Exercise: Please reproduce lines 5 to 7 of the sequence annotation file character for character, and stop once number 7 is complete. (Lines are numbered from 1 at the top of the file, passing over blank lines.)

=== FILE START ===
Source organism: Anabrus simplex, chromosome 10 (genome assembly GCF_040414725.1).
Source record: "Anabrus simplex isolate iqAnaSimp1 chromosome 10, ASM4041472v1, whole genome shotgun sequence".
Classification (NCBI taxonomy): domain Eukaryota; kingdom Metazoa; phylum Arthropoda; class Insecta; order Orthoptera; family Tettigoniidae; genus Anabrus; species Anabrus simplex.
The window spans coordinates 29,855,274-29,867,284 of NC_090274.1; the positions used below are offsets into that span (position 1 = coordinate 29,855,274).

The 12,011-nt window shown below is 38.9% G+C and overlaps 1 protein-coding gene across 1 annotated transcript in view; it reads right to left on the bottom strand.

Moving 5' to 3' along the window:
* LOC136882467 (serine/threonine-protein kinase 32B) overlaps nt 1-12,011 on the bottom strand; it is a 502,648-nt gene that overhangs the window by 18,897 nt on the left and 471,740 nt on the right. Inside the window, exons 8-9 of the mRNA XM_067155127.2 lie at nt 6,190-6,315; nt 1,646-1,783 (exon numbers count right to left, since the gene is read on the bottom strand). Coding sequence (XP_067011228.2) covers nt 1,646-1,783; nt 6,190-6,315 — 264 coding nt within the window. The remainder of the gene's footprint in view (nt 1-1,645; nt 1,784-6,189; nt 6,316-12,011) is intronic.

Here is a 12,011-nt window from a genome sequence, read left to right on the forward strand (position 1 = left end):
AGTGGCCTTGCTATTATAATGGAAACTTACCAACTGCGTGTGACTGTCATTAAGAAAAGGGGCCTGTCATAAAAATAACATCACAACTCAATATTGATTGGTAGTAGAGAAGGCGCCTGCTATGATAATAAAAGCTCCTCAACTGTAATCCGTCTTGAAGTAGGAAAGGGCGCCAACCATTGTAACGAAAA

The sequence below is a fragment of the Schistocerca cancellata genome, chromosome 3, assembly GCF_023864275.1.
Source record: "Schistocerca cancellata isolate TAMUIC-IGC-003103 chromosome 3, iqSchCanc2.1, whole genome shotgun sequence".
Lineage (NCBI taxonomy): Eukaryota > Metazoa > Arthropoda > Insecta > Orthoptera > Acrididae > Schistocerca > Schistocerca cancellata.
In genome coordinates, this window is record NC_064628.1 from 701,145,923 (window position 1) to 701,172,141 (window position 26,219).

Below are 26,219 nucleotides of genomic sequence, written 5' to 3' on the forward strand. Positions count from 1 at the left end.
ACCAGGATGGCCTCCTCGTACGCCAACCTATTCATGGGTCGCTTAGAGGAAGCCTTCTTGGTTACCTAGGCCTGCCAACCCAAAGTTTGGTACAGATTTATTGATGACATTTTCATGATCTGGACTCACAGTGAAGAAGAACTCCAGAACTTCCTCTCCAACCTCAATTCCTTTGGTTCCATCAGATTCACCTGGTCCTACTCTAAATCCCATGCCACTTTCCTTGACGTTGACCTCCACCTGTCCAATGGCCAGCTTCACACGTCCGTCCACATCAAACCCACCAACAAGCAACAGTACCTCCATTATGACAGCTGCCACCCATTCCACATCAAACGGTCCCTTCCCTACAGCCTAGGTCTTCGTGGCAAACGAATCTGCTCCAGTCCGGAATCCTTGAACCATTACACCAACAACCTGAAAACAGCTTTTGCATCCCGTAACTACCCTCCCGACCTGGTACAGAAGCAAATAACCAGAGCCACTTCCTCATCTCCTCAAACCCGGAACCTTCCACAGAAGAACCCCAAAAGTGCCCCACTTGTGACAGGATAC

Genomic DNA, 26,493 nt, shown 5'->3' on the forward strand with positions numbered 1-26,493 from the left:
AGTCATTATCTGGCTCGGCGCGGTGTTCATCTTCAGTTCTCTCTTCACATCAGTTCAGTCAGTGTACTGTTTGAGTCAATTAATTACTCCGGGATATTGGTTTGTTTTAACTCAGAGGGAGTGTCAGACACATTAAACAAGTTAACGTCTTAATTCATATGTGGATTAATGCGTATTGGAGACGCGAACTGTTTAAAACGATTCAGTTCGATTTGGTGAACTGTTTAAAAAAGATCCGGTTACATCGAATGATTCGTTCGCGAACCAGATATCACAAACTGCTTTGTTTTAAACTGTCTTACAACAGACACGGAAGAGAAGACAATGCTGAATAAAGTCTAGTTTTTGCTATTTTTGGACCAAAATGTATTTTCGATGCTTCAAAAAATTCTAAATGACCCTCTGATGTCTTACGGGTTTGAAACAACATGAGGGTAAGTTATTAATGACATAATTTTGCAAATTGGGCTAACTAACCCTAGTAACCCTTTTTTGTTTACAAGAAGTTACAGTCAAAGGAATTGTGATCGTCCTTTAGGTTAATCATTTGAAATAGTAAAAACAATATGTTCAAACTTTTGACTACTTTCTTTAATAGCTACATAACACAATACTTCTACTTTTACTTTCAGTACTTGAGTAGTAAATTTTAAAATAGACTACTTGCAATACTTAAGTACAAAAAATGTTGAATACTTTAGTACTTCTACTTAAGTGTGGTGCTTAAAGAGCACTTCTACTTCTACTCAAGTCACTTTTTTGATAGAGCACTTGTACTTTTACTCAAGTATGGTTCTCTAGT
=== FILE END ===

The 12,011-nt window shown below is 38.9% G+C and overlaps 1 protein-coding gene across 1 annotated transcript in view; it reads right to left on the bottom strand.

Moving 5' to 3' along the window:
* LOC136882467 (serine/threonine-protein kinase 32B) overlaps nt 1-12,011 on the bottom strand; it is a 502,648-nt gene that overhangs the window by 18,897 nt on the left and 471,740 nt on the right. Inside the window, exons 8-9 of the mRNA XM_067155127.2 lie at nt 6,190-6,315; nt 1,646-1,783 (exon numbers count right to left, since the gene is read on the bottom strand). Coding sequence (XP_067011228.2) covers nt 1,646-1,783; nt 6,190-6,315 — 264 coding nt within the window. The remainder of the gene's footprint in view (nt 1-1,645; nt 1,784-6,189; nt 6,316-12,011) is intronic.